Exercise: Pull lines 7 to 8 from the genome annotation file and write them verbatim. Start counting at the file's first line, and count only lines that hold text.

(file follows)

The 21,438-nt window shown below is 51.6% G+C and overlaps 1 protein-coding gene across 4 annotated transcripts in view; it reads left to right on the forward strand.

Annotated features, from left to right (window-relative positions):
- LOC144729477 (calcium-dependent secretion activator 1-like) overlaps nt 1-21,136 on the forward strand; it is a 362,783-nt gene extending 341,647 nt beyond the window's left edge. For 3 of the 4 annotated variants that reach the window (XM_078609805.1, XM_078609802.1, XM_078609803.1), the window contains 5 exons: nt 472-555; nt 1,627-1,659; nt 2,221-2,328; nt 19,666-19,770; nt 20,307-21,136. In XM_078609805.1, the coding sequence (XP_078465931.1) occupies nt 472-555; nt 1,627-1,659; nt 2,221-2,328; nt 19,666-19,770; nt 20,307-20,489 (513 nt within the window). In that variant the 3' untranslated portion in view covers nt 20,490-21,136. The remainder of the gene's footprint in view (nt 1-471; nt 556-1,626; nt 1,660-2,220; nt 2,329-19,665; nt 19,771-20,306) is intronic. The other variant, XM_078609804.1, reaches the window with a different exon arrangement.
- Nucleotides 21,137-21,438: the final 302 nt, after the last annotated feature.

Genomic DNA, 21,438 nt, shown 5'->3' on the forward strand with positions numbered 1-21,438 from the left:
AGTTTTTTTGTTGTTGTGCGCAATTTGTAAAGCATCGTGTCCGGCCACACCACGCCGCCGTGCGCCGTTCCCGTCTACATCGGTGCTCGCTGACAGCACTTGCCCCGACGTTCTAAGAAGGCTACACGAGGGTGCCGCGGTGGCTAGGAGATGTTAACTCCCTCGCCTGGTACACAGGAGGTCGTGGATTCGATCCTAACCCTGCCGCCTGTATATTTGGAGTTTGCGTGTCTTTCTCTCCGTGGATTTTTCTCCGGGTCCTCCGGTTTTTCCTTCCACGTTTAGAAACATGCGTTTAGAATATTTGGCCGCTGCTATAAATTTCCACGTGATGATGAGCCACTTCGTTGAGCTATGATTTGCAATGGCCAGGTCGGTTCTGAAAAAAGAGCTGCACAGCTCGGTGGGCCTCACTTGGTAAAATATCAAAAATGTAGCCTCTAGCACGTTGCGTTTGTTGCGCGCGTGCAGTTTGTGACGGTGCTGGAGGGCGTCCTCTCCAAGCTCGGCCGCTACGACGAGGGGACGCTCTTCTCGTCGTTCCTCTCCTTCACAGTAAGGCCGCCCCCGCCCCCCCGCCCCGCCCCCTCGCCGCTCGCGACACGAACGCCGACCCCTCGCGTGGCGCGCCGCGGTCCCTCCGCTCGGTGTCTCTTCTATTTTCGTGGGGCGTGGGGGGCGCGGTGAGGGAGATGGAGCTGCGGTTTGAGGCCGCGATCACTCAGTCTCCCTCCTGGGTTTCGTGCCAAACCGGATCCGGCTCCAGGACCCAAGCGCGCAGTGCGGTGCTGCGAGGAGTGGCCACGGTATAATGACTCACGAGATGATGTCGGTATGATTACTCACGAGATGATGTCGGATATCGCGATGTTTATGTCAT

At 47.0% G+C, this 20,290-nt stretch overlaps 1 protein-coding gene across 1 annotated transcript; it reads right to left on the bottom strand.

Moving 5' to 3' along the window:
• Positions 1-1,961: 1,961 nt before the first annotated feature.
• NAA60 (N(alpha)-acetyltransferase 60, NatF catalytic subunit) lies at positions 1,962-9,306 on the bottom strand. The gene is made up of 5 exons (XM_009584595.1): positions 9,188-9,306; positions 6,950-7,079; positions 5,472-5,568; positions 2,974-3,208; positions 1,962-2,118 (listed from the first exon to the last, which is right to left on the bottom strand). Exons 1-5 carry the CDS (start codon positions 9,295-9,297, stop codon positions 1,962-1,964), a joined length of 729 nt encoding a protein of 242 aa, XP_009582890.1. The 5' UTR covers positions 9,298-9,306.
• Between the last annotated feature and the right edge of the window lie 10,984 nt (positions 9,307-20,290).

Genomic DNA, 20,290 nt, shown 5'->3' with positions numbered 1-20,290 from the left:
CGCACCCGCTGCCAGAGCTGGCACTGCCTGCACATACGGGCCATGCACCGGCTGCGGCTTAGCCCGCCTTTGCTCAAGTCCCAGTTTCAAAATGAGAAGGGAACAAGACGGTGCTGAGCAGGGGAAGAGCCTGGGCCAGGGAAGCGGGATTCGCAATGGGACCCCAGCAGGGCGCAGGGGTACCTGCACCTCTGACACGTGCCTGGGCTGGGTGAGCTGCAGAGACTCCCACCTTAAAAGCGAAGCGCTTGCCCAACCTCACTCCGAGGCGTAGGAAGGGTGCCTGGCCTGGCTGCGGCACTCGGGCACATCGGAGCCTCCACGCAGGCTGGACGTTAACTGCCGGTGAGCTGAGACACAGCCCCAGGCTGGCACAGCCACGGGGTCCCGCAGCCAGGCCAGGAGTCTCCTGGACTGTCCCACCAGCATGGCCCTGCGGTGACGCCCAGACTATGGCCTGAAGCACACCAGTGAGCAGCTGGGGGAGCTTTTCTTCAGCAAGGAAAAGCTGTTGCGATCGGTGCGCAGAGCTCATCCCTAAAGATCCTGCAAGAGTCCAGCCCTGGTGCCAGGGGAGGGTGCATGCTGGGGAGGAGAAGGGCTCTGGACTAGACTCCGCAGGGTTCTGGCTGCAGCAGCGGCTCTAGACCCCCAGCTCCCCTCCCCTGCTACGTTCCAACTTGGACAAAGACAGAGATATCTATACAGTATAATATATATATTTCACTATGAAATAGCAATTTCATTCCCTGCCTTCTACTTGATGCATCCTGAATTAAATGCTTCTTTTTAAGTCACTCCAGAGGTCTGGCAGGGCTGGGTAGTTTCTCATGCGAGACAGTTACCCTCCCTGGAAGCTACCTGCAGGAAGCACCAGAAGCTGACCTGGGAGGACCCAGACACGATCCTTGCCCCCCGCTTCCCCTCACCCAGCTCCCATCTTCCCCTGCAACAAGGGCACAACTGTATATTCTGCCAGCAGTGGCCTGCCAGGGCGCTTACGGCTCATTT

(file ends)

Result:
At 47.0% G+C, this 20,290-nt stretch overlaps 1 protein-coding gene across 1 annotated transcript; it reads right to left on the bottom strand.

Moving 5' to 3' along the window: